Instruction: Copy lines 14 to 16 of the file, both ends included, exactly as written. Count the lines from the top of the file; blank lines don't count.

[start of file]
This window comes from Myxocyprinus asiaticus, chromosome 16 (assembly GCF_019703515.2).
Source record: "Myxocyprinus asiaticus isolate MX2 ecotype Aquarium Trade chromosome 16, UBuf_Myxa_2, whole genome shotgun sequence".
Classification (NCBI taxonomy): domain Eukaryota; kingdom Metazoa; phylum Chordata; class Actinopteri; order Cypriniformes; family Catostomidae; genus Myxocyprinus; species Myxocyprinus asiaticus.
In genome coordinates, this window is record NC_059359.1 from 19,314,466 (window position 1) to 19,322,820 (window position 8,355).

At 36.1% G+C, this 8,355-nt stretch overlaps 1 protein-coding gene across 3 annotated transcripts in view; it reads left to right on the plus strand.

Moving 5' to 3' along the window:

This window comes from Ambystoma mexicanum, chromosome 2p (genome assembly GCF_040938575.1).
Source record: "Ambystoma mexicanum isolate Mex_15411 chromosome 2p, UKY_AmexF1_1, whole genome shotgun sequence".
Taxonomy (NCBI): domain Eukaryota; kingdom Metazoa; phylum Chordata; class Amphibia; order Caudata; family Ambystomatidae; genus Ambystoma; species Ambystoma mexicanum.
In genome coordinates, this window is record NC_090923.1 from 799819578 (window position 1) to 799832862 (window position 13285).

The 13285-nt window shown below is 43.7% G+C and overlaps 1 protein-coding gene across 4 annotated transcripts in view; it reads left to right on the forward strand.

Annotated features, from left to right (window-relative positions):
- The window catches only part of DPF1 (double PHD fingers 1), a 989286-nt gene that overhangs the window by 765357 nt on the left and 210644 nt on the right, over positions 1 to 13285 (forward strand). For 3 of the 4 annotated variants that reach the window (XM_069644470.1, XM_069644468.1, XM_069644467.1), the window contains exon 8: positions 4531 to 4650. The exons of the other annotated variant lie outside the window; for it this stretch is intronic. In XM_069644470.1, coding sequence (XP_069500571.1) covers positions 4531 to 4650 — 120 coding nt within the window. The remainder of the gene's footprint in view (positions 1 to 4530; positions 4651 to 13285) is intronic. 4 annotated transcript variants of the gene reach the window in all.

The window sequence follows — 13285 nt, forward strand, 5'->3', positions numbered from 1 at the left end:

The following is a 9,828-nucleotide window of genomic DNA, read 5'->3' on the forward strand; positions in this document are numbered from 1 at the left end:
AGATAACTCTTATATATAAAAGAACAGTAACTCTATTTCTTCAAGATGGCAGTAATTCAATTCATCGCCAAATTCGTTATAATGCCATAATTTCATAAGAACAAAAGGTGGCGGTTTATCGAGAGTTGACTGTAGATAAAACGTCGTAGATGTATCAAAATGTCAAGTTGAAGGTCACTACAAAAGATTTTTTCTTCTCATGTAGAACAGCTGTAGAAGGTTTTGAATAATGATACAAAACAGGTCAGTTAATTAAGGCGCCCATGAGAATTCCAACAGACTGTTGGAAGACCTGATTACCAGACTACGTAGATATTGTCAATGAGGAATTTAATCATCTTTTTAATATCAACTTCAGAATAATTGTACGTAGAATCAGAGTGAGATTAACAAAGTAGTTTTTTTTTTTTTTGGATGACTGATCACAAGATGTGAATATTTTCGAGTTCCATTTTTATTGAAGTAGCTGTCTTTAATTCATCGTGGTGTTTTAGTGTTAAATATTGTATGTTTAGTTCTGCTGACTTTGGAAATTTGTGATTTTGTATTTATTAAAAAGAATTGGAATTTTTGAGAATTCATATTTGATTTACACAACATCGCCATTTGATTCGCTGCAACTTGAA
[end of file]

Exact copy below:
The window sequence follows — 13285 nt, forward strand, 5'->3', positions numbered from 1 at the left end:

The following is a 9,828-nucleotide window of genomic DNA, read 5'->3' on the forward strand; positions in this document are numbered from 1 at the left end:
AGATAACTCTTATATATAAAAGAACAGTAACTCTATTTCTTCAAGATGGCAGTAATTCAATTCATCGCCAAATTCGTTATAATGCCATAATTTCATAAGAACAAAAGGTGGCGGTTTATCGAGAGTTGACTGTAGATAAAACGTCGTAGATGTATCAAAATGTCAAGTTGAAGGTCACTACAAAAGATTTTTTCTTCTCATGTAGAACAGCTGTAGAAGGTTTTGAATAATGATACAAAACAGGTCAGTTAATTAAGGCGCCCATGAGAATTCCAACAGACTGTTGGAAGACCTGATTACCAGACTACGTAGATATTGTCAATGAGGAATTTAATCATCTTTTTAATATCAACTTCAGAATAATTGTACGTAGAATCAGAGTGAGATTAACAAAGTAGTTTTTTTTTTTTTTGGATGACTGATCACAAGATGTGAATATTTTCGAGTTCCATTTTTATTGAAGTAGCTGTCTTTAATTCATCGTGGTGTTTTAGTGTTAAATATTGTATGTTTAGTTCTGCTGACTTTGGAAATTTGTGATTTTGTATTTATTAAAAAGAATTGGAATTTTTGAGAATTCATATTTGATTTACACAACATCGCCATTTGATTCGCTGCAACTTGAA